Carlos Wolfos arrived at the supermarket feeling angry and tired. While chatting with a friend on the phone, he noticed a police officer trailing behind him. When his friend asked him a question, Wolfos replied, “I have the police next to me, I’ll ask him.” The police officer began to laugh. Wolfos invited the officer to shop with him by handing the officer his basket. The officer shyly declined, leaving Wolfos to shop alone.
In Guatemala City, tattoos may lead to unwanted trouble with gangs or police officers. However, in the tourist town of Antigua, Wolfos can reveal his 25 tattoos without worry, allowing him to make a living off of his favorite art form.
Wolfos walks to work wearing a red T-shirt, tatted arms, a short, twisted beard and smoothed, black braided hair. After putting the key into the padlock, the two black wooden shop doors swing open. Grabbing a broom for one hand and a pan for the other, he begins sweeping the vermillion tiles inside Antigua Tattoo in Antigua, Guatemala. The shop opens in 10 minutes. In
1998, at age 24, Wolfos began working for his older brother, Luis Bedregal, as an apprentice at this shop. “Being an apprentice is not fun or easy,” Wolfos said. “Sometimes I wanted to leave because I was so tired, but I’m still here.”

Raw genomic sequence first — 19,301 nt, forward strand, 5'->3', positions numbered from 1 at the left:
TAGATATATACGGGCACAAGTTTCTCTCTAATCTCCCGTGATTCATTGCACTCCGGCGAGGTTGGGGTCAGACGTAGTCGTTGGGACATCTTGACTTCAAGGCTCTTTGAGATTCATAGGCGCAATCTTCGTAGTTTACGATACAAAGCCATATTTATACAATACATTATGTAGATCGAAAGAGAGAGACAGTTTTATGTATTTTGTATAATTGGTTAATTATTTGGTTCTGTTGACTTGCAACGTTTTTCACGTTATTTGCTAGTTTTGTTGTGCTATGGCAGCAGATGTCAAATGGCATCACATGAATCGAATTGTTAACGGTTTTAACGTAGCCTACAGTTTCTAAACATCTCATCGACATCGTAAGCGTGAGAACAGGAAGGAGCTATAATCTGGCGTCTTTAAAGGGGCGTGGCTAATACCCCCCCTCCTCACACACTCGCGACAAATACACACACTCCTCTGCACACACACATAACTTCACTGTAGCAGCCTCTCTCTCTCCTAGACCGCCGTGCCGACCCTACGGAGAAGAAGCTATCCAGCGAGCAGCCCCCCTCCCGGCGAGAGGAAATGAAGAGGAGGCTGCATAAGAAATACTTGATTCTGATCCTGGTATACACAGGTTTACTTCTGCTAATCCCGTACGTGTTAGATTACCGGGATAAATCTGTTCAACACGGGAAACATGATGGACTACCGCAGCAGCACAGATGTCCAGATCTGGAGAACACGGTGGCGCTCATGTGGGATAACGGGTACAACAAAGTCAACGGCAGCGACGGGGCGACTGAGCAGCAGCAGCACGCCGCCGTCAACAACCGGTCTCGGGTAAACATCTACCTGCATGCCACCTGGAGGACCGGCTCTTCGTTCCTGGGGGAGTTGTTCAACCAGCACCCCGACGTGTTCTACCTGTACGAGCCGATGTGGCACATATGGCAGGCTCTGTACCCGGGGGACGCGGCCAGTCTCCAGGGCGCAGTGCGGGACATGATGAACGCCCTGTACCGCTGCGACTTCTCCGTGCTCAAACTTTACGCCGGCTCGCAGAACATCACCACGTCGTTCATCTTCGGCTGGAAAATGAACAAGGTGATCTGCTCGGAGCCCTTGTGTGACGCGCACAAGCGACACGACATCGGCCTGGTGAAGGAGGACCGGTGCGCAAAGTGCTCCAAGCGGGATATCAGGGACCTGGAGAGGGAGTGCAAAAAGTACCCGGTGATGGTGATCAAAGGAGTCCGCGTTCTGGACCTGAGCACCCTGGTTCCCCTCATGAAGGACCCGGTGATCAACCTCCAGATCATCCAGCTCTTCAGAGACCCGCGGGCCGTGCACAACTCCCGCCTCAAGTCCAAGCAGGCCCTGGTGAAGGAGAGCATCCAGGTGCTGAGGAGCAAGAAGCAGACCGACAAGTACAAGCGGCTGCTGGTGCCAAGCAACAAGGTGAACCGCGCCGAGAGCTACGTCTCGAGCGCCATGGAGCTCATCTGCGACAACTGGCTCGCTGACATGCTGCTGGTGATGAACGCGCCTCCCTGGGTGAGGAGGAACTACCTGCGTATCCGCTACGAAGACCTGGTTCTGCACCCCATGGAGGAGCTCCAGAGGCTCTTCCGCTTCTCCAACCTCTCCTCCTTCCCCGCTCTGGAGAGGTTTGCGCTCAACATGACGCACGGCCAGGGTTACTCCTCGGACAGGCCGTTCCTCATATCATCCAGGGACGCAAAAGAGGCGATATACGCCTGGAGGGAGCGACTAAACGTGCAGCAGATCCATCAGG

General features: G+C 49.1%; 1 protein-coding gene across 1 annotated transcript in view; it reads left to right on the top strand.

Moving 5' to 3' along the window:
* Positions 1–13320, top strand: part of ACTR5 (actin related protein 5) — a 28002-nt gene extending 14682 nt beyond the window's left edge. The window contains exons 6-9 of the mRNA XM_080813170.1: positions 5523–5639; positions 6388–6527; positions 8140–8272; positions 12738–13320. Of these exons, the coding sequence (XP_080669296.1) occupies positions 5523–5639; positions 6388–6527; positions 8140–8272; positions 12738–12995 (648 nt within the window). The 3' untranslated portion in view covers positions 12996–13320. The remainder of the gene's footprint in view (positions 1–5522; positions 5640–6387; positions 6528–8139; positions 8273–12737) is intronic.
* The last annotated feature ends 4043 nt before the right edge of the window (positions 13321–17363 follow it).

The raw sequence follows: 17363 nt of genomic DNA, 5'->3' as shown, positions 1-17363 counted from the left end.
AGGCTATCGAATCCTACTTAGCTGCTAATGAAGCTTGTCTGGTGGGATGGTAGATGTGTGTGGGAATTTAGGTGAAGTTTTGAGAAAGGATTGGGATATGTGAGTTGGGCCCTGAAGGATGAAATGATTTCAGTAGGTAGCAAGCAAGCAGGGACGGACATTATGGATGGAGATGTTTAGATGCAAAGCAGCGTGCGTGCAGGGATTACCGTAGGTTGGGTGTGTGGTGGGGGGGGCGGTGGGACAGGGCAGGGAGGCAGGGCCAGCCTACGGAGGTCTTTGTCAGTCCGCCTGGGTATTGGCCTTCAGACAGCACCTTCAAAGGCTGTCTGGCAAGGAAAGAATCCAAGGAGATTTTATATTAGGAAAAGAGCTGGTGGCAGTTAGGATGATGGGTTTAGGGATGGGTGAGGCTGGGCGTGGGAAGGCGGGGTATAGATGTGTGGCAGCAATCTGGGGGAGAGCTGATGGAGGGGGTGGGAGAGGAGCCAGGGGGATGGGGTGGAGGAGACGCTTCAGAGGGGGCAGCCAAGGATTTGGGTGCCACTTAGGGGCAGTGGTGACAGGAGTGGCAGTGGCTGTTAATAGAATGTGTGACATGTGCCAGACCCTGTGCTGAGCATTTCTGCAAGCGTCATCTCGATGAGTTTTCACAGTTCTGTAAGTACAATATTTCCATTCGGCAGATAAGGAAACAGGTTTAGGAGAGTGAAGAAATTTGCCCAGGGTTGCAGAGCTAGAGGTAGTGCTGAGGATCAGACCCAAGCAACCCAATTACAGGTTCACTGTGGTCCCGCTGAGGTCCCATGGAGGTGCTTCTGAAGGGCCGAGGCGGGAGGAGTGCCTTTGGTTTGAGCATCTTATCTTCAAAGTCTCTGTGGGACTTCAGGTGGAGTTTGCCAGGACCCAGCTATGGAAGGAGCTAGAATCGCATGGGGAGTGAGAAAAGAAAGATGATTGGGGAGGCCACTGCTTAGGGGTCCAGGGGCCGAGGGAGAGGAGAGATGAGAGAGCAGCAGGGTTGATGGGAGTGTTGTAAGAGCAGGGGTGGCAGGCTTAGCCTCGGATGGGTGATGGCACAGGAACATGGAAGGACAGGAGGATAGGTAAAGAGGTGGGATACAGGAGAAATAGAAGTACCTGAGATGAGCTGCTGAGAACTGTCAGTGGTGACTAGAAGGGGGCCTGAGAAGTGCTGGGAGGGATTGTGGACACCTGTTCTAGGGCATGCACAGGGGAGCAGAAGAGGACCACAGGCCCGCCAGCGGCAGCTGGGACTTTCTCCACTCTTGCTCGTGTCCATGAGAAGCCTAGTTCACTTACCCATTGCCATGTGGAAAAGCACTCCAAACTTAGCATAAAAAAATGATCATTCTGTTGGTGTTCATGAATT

Before Antigua Tattoo, Wolfos worked the night shift at UPS Inc. from 10 p.m. to 7 a.m. His bosses required him to wear a tie and look respectable. “I was very angry that I had to cut my long hair,” Wolfos said. “But I had to work, you know, because I’m not rich.” Wolfos says a negative stereotype exists in Guatemala about having long hair and tattoos.
While riding camionetas, Wolfos claims to always have an open seat beside him. Wolfos also claims to be treated differently when volunteering at the animal shelter. “They don’t trust you because society taught them that people like this [are] bad [people],” Wolfos said. In Guatemala, outside of Antigua, having certain types of symbolic tattoos can be very dangerous. Police not only scan you, but your tattoos as well. People of a higher economic class are safer, while those of a lower economic class are not. For example, Guatemala City is divided into 24 zones versus neighborhoods. Wolfos stays out of zones 3, 18, 21 and parts of 11 and 12 which are considered “red zones” because he knows he does not belong. “When you go there, local people start to scan your tattoos because they have gang problems,” Wolfos said. “They have to scan your tattoos and talk to you a little bit to see that everything is fine.”
Today, Wolfos notices other tattoo artists exhibiting arrogant and superior behavior, like “rockstars.”
“A good tattooer has to be humble, nice,” Wolfos said. “The best tattoo artists let their work speak for itself.” Wolfos works Monday through Saturday at Antigua Tattoo, but tattooing isn’t the only thing he enjoys. On Sunday he devotes time to his family and his girlfriend, Sara.
“We aren’t rockstars,” Wolfos said. “We are just normal people.”